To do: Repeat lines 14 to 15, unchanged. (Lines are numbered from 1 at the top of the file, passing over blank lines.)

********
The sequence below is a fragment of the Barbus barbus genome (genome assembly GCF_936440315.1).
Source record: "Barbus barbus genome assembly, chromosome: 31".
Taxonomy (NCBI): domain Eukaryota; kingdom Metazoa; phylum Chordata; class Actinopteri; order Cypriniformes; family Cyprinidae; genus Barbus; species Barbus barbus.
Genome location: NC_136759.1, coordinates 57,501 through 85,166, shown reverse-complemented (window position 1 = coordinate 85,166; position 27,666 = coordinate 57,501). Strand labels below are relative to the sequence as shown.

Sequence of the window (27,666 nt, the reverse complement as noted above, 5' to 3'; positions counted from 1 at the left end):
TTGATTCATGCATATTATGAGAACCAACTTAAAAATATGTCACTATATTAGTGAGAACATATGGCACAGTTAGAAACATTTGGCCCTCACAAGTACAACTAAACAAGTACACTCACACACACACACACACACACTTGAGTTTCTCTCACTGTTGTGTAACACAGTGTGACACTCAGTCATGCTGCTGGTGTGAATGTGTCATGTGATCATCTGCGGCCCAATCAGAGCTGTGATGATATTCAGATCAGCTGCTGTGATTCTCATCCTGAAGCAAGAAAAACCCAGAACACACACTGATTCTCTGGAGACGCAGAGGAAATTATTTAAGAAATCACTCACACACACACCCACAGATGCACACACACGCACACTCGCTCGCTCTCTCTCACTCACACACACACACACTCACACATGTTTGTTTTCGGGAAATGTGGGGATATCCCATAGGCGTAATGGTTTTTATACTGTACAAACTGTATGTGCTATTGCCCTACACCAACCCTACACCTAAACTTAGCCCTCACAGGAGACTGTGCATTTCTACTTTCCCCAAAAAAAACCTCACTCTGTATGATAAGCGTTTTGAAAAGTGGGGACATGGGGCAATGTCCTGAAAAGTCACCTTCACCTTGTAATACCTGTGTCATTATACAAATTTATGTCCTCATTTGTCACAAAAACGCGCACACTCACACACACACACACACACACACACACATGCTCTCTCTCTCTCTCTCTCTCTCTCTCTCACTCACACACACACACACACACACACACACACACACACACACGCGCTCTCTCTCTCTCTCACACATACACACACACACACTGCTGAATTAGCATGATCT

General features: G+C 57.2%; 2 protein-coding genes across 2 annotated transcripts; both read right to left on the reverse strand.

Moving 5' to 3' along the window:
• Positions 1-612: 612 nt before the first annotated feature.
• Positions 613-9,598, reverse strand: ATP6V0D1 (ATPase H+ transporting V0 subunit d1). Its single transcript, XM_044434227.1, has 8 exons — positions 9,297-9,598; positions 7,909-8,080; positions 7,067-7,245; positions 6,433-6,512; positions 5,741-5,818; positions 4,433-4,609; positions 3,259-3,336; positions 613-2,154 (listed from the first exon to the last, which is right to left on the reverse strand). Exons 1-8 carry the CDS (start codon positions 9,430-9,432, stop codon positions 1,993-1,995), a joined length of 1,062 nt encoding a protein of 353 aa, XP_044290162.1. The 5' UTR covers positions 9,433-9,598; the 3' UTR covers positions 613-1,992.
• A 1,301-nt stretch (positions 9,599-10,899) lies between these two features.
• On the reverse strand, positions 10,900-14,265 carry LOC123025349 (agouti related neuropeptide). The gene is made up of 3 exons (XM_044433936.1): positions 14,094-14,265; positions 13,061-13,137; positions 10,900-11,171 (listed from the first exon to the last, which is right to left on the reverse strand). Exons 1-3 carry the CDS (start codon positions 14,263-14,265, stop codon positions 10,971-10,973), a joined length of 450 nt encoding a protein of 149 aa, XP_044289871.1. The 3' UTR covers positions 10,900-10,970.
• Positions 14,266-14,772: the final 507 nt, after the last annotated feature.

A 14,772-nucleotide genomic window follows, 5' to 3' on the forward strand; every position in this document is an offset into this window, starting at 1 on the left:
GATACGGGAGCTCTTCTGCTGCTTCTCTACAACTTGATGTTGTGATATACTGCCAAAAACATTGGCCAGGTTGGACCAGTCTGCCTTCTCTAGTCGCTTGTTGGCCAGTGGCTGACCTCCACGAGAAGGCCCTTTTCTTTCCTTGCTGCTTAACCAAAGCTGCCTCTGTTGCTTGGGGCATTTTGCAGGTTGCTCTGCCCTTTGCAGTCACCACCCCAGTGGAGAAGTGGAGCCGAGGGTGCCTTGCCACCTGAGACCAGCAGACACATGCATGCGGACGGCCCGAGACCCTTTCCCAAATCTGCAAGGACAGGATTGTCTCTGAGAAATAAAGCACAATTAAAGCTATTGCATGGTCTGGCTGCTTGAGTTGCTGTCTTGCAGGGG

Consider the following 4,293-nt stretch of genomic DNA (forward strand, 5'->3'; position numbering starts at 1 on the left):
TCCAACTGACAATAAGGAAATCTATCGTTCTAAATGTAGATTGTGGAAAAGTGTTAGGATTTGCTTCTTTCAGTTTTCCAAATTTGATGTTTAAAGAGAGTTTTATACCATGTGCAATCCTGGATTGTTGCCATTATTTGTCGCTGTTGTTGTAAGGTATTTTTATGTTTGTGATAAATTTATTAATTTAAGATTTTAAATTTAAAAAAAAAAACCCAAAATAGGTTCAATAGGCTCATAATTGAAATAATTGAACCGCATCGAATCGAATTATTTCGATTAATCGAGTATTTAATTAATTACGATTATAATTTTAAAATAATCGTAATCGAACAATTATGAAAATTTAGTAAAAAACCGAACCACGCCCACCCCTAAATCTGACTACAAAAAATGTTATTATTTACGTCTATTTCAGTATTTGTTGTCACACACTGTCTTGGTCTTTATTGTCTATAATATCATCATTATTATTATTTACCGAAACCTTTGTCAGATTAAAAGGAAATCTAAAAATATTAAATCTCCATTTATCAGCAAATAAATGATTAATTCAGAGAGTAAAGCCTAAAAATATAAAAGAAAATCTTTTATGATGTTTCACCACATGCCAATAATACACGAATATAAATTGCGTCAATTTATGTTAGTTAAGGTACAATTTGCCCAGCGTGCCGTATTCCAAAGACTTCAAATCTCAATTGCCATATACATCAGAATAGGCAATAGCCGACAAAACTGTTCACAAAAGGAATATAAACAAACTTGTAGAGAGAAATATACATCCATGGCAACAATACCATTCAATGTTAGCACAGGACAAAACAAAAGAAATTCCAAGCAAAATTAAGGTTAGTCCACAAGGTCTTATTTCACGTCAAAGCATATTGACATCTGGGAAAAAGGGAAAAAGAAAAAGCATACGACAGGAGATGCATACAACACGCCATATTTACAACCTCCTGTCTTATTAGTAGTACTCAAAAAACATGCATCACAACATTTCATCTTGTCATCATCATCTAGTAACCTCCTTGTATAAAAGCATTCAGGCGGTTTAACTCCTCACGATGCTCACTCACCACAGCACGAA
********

A 14,772-nucleotide genomic window follows, 5' to 3' on the forward strand; every position in this document is an offset into this window, starting at 1 on the left:
GATACGGGAGCTCTTCTGCTGCTTCTCTACAACTTGATGTTGTGATATACTGCCAAAAACATTGGCCAGGTTGGACCAGTCTGCCTTCTCTAGTCGCTTGTTGGCCAGTGGCTGACCTCCACGAGAAGGCCCTTTTCTTTCCTTGCTGCTTAACCAAAGCTGCCTCTGTTGCTTGGGGCATTTTGCAGGTTGCTCTGCCCTTTGCAGTCACCACCCCAGTGGAGAAGTGGAGCCGAGGGTGCCTTGCCACCTGAGACCAGCAGACACATGCATGCGGACGGCCCGAGACCCTTTCCCAAATCTGCAAGGACAGGATTGTCTCTGAGAAATAAAGCACAATTAAAGCTATTGCATGGTCTGGCTGCTTGAGTTGCTGTCTTGCAGGGG